Mr Mohamad’s opening remarks also touched on the party’s political standing, as Malaysia’s current prime minister was from UMNO, but it was not an UMNO government. 

“Right now, we only control 17 per cent of parliament seats, our position and influence has dropped so far, as this is the lowest percentage in Malaysia’s democratic history,” he said during the launch.

Malaysia's government, led by Prime Minister Ismail Sabri Yaakob (seated, centre) signed a Memorandum of Understanding with leaders of Pakatan Harapan on Sep 13, 2021. (Photo: Facebook/Anwar Ibrahim)


Mr Mohamad outlined new strategies as UMNO faced the next general election, stating that the party had to be fully ready.

This included tailoring a more multicultural and pluralistic strategy, as Malaysia’s current political scene was like a “fiesta” with multiple parties competing for both Malay and non-Malay votes.

“We must also convince the non-Malays, because depending only on Malay votes will not create a stable government, nevermind a dominant one,” he explained. 

UMNO would be the moderate choice, not extremist but celebrating plurality and focused on stability, he told the delegates.

Additionally, the party would have to broaden its support base and reach out to urban Malays, as its typical base of strong support in rural constituencies was slowly shrinking. 

“We have depended on strong support in the rural areas, but this is not adequate as more and more Malays are migrating to the cities and rural areas are being developed,” he told the party delegates. 

The party would also need to reach out to millennial voters, and until now, there had been no solid indicator that UMNO had given such voters cause for confidence.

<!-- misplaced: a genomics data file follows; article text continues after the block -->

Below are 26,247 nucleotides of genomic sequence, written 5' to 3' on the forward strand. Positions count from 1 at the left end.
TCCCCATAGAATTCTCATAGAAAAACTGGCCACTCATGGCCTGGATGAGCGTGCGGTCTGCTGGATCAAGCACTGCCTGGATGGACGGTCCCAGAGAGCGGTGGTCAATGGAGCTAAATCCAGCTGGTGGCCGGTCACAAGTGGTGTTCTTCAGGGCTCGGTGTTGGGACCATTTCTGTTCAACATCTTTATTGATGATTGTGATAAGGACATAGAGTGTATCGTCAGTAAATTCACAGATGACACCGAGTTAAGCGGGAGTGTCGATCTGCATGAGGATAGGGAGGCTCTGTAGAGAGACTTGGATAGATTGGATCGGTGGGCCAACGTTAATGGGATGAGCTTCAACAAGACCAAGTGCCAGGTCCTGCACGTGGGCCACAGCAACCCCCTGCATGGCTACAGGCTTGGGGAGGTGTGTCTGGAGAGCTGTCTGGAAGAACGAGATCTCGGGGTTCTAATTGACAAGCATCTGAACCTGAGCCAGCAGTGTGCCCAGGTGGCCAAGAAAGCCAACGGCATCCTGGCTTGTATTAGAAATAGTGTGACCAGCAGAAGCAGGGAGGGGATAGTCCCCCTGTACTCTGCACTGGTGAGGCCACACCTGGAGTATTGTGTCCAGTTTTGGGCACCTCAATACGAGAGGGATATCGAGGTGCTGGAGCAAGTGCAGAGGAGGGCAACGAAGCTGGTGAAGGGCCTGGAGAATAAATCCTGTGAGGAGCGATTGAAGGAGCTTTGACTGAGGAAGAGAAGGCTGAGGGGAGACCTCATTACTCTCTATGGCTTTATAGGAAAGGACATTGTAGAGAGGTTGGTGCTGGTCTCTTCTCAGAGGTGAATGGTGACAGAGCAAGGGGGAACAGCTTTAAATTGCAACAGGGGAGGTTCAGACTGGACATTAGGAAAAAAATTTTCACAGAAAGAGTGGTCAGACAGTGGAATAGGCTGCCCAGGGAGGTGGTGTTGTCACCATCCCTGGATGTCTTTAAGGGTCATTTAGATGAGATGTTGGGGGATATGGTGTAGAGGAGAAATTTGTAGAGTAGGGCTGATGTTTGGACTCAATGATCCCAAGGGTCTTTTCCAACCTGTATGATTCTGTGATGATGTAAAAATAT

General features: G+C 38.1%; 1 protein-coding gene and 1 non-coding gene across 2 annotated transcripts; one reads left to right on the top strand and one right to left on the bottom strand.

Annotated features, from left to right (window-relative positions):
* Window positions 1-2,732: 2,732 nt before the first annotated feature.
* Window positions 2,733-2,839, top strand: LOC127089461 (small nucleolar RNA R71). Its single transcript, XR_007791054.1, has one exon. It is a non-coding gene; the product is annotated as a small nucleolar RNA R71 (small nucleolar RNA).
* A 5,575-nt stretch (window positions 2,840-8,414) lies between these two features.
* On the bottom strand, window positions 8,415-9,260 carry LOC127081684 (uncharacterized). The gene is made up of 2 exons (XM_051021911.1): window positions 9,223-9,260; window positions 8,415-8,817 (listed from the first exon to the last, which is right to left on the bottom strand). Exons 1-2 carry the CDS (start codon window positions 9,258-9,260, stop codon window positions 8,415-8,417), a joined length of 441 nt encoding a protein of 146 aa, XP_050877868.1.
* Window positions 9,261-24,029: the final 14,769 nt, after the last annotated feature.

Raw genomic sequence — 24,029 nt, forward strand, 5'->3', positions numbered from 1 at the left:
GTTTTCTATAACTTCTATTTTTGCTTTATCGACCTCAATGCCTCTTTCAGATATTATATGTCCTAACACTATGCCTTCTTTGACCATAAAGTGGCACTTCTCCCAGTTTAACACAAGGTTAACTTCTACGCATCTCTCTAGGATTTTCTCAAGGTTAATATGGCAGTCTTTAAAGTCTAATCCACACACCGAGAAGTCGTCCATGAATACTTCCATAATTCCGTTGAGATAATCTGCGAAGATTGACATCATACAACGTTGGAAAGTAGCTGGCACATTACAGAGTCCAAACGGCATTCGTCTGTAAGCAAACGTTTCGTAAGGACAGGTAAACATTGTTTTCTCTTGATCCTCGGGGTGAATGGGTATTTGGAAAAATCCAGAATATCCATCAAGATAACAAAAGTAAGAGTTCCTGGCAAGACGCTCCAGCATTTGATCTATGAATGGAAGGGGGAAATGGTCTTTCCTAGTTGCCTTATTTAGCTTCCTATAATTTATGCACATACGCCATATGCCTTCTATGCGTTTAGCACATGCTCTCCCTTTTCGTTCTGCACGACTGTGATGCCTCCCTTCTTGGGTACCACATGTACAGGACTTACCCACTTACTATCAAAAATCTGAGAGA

“We cannot just tell them that UMNO is the largest party, we fought for independence, we defend Malays … believe me, they will not listen.”

“And even if they listen, they will not necessarily join us, we need a new touch,” he said. 

The UMNO general assembly comes on the heels of BN's landslide win in the recent Johor snap election, which was called by the coalition to seek a fresh mandate to rule the state.

The state polls saw BN winning 40 out of 56 seats, giving it a two-thirds majority to form the new state government. 

However, the chief minister’s position went to Mr Onn Hafiz Ghazi, who had previously served as Johor’s executive councillor for tourism, youth and sports, instead of incumbent Mr Hasni Mohammad as promised by UMNO president Ahmad Zahid Hamidi. 

Party delegates from Johor will not participate in the debates at the UMNO general assembly, Bernama reported, following the crisis over the appointment of the new chief minister. 

UMNO and its partners in BN have seen a reversal in fortunes after their shock loss to opposition Pakatan Harapan (PH) in the previous general election. 

It has also regained the prime ministership since August 2021, after Ahmad Zahid led UMNO MPs to withdraw their support for Mr Muhyiddin Yassin from the Perikatan Nasional coalition.

In a break with convention, Mr Ismail Sabri Yaakob is the first prime minister from UMNO who is not a party president.  

Since BN’s wins in both the Melaka and Johor state elections, there has been talk of an earlier 15th general election (GE15) to capitalise on these victories.

Ahmad Zahid, who is embroiled in ongoing corruption trials, is expected to give a policy speech on Friday. 

The current term of UMNO's office bearers had expired in June last year, but the party decided to postpone the election to a later date due to the COVID-19 pandemic. 

Source: CNA/vt(tx)